Who would want to make a mobile robot that has only a single spherical wheel? Well, I did! My talk will trace the development of the first successful "ballbot," beginning in 2004. Now, many ballbots have been built or studied by other groups around the world—nearly 200 technical papers have been published with “ballbot” (a term I coined) in the title or abstract. Basic principles of the ballbot will be briefly described, including several experimental forays exploring its utility in everyday human environments. We introduce balancing, station keeping, and navigation from place to place within a map using LIDAR or visual simultaneous localization and mapping (SLAM). The addition of arms to the ballbot body adds complication, but also increases the range of possible applications. For example, large payloads can be lifted and transported when the ballbot leans its body. I will briefly summarize our current whole-body planning and control efforts.
In a quest to simplify the ballbot's mechanics, we invented a novel closed-loop spherical motor (SIM) that is controllable in torque, velocity, and position in arbitrary directions. The SIM was used to create "SIMbot," a functioning mobile robot that has only a body and a ball.
Finally, I will introduce a new, smaller, cheaper ballbot, which we call "Shmoobot," that will hopefully be replicated for use as a modular platform for research and education in motion planning, control, and human-robot interaction.
About the Speaker
Ralph Hollis received the B.S. and M.S. degrees in physics from Kansas State University, Manhattan, in 1964 and 1965, and the Ph.D. degree in solid state physics from the University of Colorado, Boulder, in 1975. From 1965 to 1970, he was engaged in computer simulation of space-flight vehicles at the Autonetics Division of North American Aviation. He was a National Science Foundation / Centre Nationale de la Reserche Scientifique Exchange Scientist at the Universite de Pierre et Marie Curie, Paris, for part of 1976-77. He joined IBM in 1978 at the Thomas J. Watson Research Center as a Research Staff Member, where he worked in magnetism, acoustics, and robotics. From 1986 to 1993, he was Manager of Advanced Robotics in the Manufacturing Research Department. Dr. Hollis joined the faculty at Carnegie Mellon University in 1993 where he is a Professor Emeritus in the Robotics Institute, School of Computer Science. Dr. Hollis is a member of the American Physical Society and a Life Fellow of IEEE. He has served on several government panels and editorial boards. At IBM, he received five Invention Achievement Awards and an Outstanding Technical Achievement Award for work in precision robotic positioning. He is founding director of the Microdynamic Systems Laboratory at CMU where he and his team have pursued research in agent-based microassembly, magnetic levitation haptics, and dynamically stable mobile robots. He is president of Butterfly Haptics, LLC.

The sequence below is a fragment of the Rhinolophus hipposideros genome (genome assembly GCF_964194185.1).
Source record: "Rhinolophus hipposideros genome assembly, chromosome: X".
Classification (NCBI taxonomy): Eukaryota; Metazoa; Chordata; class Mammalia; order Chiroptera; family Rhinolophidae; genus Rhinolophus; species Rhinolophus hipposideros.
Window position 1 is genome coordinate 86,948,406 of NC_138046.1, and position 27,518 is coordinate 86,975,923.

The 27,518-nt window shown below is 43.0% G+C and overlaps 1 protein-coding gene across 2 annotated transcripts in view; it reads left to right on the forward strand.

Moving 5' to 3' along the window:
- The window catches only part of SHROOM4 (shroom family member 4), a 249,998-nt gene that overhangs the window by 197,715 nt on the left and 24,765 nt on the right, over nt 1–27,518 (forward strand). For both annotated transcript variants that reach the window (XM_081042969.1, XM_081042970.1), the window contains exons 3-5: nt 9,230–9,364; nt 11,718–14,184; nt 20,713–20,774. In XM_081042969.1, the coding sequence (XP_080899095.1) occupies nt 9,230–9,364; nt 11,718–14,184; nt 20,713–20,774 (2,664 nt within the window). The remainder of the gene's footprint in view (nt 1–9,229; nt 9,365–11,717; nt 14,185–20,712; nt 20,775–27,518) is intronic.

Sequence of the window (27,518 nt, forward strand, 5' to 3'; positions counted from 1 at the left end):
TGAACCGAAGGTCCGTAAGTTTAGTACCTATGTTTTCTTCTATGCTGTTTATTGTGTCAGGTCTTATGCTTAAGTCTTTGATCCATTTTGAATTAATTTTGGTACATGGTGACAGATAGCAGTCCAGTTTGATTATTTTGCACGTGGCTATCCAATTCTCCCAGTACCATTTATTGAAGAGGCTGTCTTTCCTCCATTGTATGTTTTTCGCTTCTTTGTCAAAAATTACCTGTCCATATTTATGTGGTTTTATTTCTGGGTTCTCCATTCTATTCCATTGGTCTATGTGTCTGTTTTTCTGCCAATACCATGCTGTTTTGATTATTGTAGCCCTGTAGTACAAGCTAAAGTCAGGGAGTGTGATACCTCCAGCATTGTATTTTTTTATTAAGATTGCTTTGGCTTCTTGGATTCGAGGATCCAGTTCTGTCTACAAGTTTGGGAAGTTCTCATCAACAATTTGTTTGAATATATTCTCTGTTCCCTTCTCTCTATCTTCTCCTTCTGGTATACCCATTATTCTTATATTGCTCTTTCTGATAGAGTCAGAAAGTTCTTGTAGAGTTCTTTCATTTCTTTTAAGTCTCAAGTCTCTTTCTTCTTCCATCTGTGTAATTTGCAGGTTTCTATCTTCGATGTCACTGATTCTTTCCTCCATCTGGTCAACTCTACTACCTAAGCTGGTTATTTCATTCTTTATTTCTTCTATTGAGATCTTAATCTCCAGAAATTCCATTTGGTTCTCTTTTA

Host: Professor Liz Hsiao-Wecksler
* Times, dates, and titles are subject to change. Check mechanical.illinois.edu for updated information.
This seminar counts toward the requirements for ME 590 and TAM 500.